(Reuters) – U.S. crude oil production is expected to fall by 160,000 barrels per day (bpd) in 2021 to 11.15 million bpd, the U.S. Energy Information Administration (EIA) said on Tuesday, a smaller decline than its previous monthly forecast for a 290,000-bpd drop.
The agency said it expects U.S. petroleum and other liquid fuel consumption to rise 1.41 million bpd to 19.53 million bpd in 2021, the same increase as its previous forecast.
Oil prices have rebounded from the lows touched in 2020 Organization of the Petroleum Exporting Countries (OPEC) and its allies, a group known as OPEC+, agreed this month not to increase supply in April as they await a more substantial recovery in demand amid the coronavirus pandemic.
U.S. rig counts have begun to climb as crude prices rebound, with oil rigs rising by one to 310 last week, their highest since May, energy services firm Baker Hughes Co said. [RIG/U]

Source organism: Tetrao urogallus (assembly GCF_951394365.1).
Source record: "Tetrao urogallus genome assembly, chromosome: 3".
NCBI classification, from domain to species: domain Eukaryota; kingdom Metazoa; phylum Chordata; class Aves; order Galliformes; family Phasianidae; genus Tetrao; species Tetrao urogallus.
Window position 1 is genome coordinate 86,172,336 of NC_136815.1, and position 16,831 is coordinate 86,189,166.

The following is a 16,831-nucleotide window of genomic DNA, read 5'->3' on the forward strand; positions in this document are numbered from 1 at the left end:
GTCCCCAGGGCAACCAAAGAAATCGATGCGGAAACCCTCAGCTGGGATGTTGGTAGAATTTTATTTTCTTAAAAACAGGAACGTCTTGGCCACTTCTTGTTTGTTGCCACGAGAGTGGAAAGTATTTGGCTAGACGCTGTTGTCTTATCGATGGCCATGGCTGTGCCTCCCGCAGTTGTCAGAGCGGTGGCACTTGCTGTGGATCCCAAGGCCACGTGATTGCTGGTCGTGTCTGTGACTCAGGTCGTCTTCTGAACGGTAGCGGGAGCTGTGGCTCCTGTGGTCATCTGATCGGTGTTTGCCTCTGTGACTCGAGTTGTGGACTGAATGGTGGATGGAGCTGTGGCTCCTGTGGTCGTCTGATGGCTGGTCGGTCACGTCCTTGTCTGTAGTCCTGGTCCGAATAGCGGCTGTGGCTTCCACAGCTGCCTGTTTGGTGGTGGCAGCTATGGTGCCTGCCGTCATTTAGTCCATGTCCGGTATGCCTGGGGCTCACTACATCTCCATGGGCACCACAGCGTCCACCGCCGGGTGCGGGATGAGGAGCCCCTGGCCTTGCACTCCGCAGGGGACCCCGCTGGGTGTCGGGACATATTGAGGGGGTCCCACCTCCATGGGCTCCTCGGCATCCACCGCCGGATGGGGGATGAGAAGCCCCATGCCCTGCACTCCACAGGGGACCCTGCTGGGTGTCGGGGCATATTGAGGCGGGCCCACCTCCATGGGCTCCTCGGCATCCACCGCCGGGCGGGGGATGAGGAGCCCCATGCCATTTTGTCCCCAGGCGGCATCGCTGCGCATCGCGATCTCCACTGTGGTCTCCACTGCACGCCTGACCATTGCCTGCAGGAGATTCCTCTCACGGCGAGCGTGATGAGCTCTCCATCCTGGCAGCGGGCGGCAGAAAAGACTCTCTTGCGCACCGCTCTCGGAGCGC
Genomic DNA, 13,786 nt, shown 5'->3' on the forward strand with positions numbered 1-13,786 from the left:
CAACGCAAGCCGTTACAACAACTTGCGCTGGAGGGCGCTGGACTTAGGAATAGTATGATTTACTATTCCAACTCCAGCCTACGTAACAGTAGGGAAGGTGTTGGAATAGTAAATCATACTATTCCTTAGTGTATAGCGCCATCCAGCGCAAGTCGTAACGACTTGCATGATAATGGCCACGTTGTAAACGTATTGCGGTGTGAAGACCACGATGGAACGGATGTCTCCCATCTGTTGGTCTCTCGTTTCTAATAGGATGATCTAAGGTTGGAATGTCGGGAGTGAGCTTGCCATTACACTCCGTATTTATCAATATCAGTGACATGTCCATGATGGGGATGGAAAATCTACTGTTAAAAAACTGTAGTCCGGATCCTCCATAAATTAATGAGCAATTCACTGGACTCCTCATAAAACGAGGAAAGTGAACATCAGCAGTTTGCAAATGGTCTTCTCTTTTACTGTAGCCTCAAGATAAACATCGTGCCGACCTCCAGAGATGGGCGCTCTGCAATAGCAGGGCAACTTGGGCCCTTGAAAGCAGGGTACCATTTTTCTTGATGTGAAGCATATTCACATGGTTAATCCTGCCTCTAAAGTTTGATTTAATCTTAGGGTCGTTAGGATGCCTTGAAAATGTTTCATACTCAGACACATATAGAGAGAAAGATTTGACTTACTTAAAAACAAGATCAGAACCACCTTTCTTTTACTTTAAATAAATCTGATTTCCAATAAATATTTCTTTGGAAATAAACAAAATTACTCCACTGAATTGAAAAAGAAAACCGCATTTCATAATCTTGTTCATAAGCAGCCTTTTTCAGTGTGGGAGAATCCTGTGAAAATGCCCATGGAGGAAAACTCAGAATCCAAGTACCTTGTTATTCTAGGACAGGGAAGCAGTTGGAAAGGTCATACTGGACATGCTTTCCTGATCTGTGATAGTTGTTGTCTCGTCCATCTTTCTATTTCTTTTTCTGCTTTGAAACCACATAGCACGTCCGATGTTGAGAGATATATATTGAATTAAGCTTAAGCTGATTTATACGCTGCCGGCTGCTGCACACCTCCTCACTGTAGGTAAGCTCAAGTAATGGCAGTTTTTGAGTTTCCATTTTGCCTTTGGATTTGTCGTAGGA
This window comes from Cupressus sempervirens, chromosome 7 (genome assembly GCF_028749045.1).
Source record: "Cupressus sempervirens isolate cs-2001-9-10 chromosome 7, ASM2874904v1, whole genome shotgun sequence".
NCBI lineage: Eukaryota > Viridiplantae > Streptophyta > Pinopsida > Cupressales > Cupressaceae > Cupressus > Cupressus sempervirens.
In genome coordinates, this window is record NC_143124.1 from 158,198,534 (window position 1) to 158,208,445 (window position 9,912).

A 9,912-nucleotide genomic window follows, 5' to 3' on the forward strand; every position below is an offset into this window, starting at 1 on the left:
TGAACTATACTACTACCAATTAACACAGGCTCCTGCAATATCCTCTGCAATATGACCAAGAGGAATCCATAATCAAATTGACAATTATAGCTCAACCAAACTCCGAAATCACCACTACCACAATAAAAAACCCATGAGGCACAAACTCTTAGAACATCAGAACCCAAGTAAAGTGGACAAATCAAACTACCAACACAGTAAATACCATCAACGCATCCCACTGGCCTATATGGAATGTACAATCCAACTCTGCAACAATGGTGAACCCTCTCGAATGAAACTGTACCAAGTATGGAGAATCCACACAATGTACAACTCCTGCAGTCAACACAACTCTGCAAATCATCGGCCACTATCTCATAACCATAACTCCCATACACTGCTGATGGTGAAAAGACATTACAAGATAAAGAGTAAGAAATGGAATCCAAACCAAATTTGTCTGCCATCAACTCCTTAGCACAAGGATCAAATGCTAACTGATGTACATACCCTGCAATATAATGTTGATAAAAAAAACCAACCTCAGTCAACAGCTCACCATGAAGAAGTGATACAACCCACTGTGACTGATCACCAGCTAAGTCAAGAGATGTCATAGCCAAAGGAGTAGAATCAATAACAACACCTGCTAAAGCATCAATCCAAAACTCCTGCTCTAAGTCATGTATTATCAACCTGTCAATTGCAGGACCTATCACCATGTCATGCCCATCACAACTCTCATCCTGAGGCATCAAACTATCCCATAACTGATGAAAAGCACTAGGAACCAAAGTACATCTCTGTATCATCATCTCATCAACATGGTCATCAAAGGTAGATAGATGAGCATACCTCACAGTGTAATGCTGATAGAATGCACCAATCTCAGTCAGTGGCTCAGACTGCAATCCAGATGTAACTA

The EIA estimated that U.S. crude oil production averaged 10.4 million bpd in February, which is down 500,000 bpd from estimated January production. Most of the decline reflects the cold temperatures that affected much of the country, particularly Texas, the EIA said.
As COVID-19 vaccines are rolled out worldwide, the demand outlook is also improving, boosting oil prices.
The EIA forecast that global consumption of petroleum and liquid fuels will average 97.5 million bpd for all of 2021, which is up by 5.3 million bpd from 2020. The agency forecasts that consumption will increase by another 3.8 million bpd in 2022 to average 101.3 million bpd.
(Reporting by Scott DiSavino and Devika Krishna Kumar in New York, Editing by Franklin Paul and Marguerita Choy)